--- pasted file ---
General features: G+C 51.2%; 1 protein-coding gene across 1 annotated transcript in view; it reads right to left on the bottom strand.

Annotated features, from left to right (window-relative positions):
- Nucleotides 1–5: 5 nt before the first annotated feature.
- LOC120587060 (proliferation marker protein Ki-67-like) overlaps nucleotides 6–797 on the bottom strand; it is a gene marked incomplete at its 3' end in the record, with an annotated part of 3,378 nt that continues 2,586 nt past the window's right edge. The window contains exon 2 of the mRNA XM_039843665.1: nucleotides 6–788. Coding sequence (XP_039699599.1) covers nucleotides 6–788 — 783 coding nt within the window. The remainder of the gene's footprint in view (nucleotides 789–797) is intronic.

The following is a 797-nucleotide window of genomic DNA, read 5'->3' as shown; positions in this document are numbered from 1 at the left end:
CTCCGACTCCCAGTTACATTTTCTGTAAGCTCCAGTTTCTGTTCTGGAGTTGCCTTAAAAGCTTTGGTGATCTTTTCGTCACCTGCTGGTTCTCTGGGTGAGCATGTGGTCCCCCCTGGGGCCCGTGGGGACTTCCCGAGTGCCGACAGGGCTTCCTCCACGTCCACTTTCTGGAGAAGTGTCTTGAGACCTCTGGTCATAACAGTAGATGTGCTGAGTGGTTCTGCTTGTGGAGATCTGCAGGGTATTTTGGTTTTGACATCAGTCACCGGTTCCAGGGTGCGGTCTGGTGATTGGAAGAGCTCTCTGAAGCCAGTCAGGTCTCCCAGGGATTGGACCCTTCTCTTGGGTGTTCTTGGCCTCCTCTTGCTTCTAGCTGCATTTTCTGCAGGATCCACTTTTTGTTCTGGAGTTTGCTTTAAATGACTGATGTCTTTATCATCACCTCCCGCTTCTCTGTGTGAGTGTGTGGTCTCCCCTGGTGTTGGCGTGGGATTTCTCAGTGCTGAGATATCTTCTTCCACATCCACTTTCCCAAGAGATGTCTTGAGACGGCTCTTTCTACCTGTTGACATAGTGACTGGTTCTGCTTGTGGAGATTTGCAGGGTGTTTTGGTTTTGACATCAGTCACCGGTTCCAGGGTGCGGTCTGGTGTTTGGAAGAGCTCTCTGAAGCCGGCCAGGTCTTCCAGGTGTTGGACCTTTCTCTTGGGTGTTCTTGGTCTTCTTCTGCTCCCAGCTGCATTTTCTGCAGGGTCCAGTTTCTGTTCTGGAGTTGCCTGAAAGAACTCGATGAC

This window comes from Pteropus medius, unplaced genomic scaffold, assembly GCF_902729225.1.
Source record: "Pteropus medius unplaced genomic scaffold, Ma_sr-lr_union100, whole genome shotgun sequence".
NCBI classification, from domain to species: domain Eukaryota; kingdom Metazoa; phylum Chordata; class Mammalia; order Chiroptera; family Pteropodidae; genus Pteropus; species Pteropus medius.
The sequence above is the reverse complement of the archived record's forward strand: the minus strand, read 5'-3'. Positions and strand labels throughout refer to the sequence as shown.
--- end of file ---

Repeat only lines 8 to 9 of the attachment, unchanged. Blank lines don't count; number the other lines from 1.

Source record: "Pteropus medius unplaced genomic scaffold, Ma_sr-lr_union100, whole genome shotgun sequence".
NCBI classification, from domain to species: domain Eukaryota; kingdom Metazoa; phylum Chordata; class Mammalia; order Chiroptera; family Pteropodidae; genus Pteropus; species Pteropus medius.